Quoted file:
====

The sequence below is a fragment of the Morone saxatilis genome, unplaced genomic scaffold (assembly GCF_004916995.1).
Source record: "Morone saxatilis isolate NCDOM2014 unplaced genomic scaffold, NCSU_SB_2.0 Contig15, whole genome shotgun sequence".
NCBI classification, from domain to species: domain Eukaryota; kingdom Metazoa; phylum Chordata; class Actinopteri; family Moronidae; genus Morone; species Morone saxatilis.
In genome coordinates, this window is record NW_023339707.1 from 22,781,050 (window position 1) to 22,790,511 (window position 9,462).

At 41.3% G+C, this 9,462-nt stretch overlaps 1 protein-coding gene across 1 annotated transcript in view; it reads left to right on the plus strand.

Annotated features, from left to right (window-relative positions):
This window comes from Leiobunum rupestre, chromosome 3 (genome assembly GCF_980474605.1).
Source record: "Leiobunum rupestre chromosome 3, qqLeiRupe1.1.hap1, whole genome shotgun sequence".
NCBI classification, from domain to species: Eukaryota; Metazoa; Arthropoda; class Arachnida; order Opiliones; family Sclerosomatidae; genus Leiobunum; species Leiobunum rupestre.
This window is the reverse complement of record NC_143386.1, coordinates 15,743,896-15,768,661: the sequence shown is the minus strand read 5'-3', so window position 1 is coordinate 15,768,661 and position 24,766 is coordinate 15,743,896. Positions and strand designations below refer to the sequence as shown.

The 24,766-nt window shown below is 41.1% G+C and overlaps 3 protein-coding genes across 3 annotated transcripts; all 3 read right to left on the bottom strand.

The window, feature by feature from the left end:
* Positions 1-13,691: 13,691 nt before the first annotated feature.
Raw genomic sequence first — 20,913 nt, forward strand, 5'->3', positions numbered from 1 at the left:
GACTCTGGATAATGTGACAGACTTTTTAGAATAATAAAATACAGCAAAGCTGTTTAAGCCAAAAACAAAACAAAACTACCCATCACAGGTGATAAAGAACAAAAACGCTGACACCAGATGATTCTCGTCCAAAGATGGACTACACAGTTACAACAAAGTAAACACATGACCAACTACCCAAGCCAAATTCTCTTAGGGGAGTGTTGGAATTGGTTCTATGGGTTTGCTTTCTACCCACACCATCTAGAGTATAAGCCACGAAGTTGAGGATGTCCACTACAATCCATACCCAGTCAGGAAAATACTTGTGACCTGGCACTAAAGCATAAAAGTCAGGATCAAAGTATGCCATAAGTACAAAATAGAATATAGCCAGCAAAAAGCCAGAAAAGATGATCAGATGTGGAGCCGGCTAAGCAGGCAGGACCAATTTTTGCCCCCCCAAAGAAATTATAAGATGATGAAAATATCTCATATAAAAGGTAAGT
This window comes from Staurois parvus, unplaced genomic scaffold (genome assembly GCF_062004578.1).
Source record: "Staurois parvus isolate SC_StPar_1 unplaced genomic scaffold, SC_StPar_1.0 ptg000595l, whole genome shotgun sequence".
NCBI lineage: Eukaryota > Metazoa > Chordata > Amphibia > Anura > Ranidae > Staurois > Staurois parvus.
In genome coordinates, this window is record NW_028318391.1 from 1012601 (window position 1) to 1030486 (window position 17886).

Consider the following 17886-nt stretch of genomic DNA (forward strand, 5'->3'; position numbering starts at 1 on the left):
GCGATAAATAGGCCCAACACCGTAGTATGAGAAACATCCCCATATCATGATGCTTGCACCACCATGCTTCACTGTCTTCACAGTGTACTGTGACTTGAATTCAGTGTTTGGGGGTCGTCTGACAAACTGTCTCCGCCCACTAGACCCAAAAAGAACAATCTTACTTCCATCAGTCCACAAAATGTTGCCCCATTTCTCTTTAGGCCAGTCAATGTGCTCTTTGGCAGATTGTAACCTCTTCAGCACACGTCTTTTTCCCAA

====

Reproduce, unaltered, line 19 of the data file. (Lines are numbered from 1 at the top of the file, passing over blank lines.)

In genome coordinates, this window is record NW_028318391.1 from 1012601 (window position 1) to 1030486 (window position 17886).